House Democrats nix COVID funds, but allow talk for Ukraine aid

Democratic leaders abruptly abandoned plans for a fresh infusion of $15.6 billion for battling the COVID pandemic on Wednesday, clearing the way for House debate and passage of a vast government spending bill that is anchored by aid for Ukraine and European allies.

House Speaker Nancy Pelosi, D-Calif., announced that the COVID-19 spending would be removed from the package after rank-and-file lawmakers objected that it would be paid for, in part, by cutting previously approved pandemic assistance to their states.

“We must proceed” with the government-wide $1.5 trillion legislation because of the urgency of helping Ukraine and the bill’s spending for other programs, Pelosi wrote in a letter to colleagues.

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Why gas prices are so high

Russia's invasion of Ukraine is a major reason that US drivers are paying record prices for gasoline. But it's not the only reason.

Numerous factors are combining to push gas prices up to a record. Gas hit $4.25 for a gallon of regular gas, according to AAA's survey Wednesday.

Gas prices were already expected to breach the $4 a gallon mark for the first time since 2008, with or without shots fired or economic sanctions imposed in Eastern Europe.

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Judge dismisses Republican case against House mask mandate

A federal judge has ruled that the House's mask mandate didn't violate the First Amendment and dismissed a case from three Republicans who sued Speaker Nancy Pelosi and Capitol Hill administrators over the rule.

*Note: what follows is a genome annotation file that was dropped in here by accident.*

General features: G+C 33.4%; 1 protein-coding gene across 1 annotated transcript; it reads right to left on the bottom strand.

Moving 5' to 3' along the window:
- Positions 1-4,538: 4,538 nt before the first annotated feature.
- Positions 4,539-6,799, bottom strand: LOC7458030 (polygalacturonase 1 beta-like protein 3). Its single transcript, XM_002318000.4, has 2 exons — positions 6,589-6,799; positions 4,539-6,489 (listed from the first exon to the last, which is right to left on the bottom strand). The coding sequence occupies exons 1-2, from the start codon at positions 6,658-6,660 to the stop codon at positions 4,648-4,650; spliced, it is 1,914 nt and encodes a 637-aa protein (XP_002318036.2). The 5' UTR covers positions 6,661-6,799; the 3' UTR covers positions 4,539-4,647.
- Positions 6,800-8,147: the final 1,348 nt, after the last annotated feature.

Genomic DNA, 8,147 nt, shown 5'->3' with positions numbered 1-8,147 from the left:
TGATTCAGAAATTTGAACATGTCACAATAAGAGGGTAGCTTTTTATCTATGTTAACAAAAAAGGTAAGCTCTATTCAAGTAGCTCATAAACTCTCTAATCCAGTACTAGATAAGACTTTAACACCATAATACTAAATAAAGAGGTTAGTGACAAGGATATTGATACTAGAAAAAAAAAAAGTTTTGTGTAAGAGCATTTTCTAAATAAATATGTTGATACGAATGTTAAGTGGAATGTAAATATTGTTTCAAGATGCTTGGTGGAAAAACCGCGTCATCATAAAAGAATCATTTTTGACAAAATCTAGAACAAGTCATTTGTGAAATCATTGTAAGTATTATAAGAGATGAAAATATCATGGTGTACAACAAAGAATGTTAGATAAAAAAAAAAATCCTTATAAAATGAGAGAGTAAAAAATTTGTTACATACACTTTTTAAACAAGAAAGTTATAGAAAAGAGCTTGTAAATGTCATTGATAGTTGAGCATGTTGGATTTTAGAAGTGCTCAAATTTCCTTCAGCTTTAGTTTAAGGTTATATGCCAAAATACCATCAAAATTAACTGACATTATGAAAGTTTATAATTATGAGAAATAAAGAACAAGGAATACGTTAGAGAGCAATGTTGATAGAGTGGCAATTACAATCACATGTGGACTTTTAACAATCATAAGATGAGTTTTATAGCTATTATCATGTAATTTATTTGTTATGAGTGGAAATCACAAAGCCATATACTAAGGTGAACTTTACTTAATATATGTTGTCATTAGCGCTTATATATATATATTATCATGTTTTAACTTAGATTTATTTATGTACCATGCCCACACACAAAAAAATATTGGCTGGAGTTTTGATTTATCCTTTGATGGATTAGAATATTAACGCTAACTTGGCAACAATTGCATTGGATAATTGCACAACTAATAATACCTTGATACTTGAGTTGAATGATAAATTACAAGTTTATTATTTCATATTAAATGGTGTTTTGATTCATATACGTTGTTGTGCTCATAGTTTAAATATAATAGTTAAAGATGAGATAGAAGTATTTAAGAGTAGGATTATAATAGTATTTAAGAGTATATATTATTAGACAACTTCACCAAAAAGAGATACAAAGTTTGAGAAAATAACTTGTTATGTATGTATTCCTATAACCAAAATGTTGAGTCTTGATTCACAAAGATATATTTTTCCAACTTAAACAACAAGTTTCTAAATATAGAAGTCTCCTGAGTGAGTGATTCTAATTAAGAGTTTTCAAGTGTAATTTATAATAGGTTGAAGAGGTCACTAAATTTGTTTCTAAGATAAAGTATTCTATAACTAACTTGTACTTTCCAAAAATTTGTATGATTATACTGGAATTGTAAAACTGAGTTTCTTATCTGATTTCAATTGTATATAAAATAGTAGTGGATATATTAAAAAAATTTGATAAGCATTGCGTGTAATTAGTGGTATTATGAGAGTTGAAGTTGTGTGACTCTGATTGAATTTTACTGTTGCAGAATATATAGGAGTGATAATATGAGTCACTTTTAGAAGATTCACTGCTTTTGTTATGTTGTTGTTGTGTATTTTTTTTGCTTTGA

Reps. Thomas Massie, Marjorie Taylor Greene and Ralph Norman "had myriad means of expressing their stated messages, including wearing masks or other clothing containing the messages they wanted to convey, or making speeches from the House Chamber or elsewhere on the subject," the judge, Reggie Walton of the DC District Court, wrote in an opinion Wednesday.

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Millions of kids risk hunger if Congress doesn't extend lunch waivers

Millions of needy children have had an easier time getting free meals at school and over the summer thanks to waivers Congress authorized at the start of the Covid-19 pandemic.

But that nourishment is now at risk. Lawmakers have not yet agreed to extend the waivers past June 30 in the full-year spending package unveiled early Wednesday morning.

Authorized by the US Department of Agriculture, the waivers allow schools to distribute free meals to all students without verifying their families' income. They give districts the flexibility to offer grab-and-go meals for kids who are quarantining or studying remotely or to serve meals in classrooms instead of the cafeteria.